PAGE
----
“This may mean that patients will need to travel further for their surgery. Cancer services are seeking to maintain chemotherapy, radiotherapy and other non-surgical treatments and alternative treatments will be provided in the absence of surgical options.
“We know that we speak for all health and social care staff in assuring the public that we will do everything that we possibly can to deal with the situation that is unfolding.
“Our staff, although exhausted, will once more go above and beyond to do the best they can for as many people as possible, and we thank them for it. It will definitely not be easy and the care that we are able to provide will at times fall short of the high standards we normally deliver but we will do our very best.
“Desperately ill patients whether Covid or non-Covid will always be the ones being prioritised.”
The statement says “no-one” should be attending A&E unless absolutely necessary and calls on families to ensure their loved ones can leave hospital as soon as they are medically able to do so.
“No-one should be attending an Emergency Department at any time unless they need emergency care. It is likely that those who do attend will wait longer to be seen and for admission to hospital if that is what they require,” reads the statement.
“Patients arriving by ambulance will also wait at times, sometimes for many hours before space is available in an already over-stretched ED. This has a direct impact on the ability of the Northern Ireland Ambulance Service to respond, in a timely manner, to life threatening emergencies in the community.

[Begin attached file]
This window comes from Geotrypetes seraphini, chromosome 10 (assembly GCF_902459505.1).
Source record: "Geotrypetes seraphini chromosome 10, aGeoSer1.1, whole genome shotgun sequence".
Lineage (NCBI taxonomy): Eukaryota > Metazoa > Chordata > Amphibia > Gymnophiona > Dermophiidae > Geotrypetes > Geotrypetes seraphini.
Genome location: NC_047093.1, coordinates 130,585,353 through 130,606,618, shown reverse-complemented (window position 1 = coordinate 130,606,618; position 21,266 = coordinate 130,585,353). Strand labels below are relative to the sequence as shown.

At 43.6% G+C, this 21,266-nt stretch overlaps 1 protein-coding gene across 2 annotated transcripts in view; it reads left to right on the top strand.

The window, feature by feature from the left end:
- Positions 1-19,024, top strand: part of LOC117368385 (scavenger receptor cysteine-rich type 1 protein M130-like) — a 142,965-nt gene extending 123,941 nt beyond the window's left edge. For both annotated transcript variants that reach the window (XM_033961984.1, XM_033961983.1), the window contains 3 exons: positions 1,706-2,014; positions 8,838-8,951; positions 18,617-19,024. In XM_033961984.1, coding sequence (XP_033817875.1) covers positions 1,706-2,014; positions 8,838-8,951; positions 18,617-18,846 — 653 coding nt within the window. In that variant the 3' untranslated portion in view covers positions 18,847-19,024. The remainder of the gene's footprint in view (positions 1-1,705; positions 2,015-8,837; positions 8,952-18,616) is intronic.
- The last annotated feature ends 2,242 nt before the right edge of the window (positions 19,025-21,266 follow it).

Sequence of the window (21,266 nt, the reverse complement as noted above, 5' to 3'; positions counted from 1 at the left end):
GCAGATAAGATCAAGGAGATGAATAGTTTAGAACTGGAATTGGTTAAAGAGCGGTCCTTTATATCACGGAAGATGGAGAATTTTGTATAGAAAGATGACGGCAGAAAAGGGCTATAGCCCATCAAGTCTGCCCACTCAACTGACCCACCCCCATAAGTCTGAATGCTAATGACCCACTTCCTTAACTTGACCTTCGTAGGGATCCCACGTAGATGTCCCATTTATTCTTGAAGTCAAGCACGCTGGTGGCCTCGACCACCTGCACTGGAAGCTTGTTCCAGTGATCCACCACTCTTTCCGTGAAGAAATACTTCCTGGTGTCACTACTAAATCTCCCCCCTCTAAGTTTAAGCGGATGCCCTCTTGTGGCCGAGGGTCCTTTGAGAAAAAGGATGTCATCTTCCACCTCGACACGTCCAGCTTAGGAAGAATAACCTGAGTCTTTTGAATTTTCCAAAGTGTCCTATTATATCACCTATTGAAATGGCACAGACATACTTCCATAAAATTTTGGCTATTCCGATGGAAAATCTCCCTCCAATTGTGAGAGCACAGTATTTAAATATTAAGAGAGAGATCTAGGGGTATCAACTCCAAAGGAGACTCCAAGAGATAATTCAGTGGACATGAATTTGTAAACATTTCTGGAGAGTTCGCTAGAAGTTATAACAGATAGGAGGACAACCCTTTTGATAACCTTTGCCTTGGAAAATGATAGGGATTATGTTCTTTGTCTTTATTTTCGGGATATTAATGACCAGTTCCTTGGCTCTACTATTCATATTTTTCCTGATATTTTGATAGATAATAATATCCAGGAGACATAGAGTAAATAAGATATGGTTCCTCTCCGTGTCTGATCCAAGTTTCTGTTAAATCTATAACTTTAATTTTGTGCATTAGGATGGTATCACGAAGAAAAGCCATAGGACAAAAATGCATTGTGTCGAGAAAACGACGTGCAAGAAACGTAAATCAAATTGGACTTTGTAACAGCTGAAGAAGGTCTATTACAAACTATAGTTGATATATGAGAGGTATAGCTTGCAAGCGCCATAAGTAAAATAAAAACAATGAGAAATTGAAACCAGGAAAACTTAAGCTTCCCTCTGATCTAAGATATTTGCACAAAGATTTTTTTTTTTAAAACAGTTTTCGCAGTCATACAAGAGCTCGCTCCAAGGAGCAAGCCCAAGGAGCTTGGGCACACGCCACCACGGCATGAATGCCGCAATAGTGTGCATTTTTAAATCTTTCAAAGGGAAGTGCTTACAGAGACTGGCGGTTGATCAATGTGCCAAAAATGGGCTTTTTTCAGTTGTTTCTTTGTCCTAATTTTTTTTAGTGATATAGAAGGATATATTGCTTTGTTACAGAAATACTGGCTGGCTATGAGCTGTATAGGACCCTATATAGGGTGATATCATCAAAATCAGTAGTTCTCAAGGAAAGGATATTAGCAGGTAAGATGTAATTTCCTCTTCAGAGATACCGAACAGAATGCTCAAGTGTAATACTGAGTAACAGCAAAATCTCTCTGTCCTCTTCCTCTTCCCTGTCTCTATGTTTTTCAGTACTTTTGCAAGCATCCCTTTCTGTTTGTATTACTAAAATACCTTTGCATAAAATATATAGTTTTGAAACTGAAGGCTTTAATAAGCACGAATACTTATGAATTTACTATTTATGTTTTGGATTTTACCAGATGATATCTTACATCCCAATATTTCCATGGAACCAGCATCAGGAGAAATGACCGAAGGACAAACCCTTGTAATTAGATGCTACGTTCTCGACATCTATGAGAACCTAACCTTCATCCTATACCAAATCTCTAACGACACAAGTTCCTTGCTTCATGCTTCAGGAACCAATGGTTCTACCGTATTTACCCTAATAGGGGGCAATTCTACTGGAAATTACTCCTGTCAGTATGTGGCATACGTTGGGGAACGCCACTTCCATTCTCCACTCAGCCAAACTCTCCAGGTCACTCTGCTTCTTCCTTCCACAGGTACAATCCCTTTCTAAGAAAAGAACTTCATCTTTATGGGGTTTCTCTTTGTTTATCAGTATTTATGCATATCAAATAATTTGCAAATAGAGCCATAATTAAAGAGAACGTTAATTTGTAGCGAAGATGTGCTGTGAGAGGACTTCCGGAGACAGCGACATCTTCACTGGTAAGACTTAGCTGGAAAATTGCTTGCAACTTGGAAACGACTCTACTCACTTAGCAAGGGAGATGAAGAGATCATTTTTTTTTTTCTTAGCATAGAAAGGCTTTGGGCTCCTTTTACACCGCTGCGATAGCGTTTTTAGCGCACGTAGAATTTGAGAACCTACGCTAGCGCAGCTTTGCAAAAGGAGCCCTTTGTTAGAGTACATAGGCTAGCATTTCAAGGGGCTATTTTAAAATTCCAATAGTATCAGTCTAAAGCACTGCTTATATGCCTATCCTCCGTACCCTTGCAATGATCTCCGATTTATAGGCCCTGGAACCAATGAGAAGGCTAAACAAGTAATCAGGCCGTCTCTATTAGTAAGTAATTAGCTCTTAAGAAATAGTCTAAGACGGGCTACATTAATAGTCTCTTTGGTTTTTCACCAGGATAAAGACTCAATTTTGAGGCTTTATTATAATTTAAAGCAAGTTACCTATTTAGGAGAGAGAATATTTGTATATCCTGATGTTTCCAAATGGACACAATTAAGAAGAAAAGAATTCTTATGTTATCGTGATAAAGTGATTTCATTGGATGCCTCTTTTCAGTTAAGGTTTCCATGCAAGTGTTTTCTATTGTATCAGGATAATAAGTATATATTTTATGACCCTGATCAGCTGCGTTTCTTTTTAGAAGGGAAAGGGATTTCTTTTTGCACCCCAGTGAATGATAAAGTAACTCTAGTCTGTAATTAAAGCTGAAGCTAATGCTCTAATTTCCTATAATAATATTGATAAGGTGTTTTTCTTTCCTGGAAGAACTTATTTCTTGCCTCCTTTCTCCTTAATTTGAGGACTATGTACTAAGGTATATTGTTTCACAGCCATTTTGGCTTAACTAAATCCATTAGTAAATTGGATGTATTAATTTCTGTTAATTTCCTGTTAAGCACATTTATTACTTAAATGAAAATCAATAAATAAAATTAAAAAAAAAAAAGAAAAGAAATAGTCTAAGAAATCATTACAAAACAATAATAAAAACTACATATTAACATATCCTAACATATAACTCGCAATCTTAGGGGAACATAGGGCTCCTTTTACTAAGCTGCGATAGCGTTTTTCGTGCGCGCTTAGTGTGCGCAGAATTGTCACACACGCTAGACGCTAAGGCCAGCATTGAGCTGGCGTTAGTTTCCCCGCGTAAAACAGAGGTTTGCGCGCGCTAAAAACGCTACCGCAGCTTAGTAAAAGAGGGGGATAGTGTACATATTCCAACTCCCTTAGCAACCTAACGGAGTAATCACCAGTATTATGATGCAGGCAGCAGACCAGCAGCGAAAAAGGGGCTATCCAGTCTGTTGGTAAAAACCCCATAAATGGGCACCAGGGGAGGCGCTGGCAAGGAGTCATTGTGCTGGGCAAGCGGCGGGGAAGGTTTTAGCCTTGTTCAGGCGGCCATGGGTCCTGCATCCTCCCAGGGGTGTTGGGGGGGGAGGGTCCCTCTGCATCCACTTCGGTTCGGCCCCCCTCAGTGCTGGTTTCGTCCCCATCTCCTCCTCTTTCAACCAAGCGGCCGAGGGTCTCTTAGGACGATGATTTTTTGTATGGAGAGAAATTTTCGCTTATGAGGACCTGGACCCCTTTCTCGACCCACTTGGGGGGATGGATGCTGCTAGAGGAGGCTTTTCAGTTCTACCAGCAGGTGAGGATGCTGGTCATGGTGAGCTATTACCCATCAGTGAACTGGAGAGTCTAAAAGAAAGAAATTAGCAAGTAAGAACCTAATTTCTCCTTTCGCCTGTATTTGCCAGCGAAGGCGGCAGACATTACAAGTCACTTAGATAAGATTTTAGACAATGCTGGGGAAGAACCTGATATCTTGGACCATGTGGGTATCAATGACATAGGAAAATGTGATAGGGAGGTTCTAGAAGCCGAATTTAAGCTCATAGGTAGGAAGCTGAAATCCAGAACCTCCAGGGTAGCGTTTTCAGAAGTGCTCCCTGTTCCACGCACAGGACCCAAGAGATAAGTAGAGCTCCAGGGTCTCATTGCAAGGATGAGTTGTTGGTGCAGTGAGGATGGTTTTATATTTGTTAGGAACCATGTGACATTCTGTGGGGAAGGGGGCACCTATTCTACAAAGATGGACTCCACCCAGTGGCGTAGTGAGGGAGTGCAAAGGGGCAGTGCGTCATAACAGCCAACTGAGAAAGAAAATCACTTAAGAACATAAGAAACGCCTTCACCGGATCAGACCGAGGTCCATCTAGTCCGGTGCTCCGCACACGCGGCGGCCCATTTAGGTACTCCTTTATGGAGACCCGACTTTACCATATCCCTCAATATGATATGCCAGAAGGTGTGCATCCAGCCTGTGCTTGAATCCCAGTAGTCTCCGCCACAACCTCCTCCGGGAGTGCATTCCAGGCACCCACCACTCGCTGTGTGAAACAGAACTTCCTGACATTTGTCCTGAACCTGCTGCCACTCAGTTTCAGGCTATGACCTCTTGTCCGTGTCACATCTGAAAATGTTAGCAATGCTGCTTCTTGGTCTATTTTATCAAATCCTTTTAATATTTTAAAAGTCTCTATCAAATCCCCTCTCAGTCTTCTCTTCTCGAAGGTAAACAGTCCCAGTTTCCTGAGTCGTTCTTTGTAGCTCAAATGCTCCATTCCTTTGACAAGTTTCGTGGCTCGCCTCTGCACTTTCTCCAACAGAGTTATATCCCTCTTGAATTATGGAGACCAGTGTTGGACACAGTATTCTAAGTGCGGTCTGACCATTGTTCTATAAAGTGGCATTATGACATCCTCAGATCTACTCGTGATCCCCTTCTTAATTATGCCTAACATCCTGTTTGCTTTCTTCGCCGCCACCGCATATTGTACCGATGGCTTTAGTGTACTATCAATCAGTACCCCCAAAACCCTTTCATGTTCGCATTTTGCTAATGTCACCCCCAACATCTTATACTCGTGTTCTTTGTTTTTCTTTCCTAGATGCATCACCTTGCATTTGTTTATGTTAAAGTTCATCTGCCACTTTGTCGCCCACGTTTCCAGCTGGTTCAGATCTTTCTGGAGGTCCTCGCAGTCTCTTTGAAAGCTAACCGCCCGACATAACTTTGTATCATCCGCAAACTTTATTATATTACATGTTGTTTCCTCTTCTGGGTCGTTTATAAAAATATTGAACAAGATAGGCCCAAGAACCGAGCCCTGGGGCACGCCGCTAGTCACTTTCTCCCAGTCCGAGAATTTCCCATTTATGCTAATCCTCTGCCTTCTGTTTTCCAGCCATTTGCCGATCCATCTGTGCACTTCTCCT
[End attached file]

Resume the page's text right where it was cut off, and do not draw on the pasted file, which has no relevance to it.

“Patients also need to leave hospital as soon as they are medically fit to leave. We will work tirelessly to ensure that this happens.
“That might mean accepting a placement where it is available and it might also mean families having to go the extra mile to provide temporary support for relatives. But we will need every bed that we have for those that are most in need.”
The statement continued: “Pressure in one part of the health and social care system inevitably impacts on the other parts. For example, we might once again need families to be willing to fill unavoidable gaps in domiciliary care.
“Never has the phrase ‘all in it together’ been so pertinent and just so important. The Covid-19 vaccines provide the long-term hope and the current lockdown offers the opportunity to shorten the duration of the current surge.
“The public can play their part too by staying at home, practising social distancing and good hand hygiene and wearing face coverings.
“We thank you in advance for your assistance.”
On Sunday evening, the Chief Executive of the Southern Health and Social Care Trust, Shane Devlin took to social media to thank staff who answered the urgent call for help.
“As chief executive of the [Southern Health and Social Care Trust] I just want to say a massive thank you to all of the staff who responded to our extremely difficult position today in Craigavon and Daisy Hill Hospitals,” said Mr Devlin
“We are helping an unprecedented number patients and our team is under huge pressure.”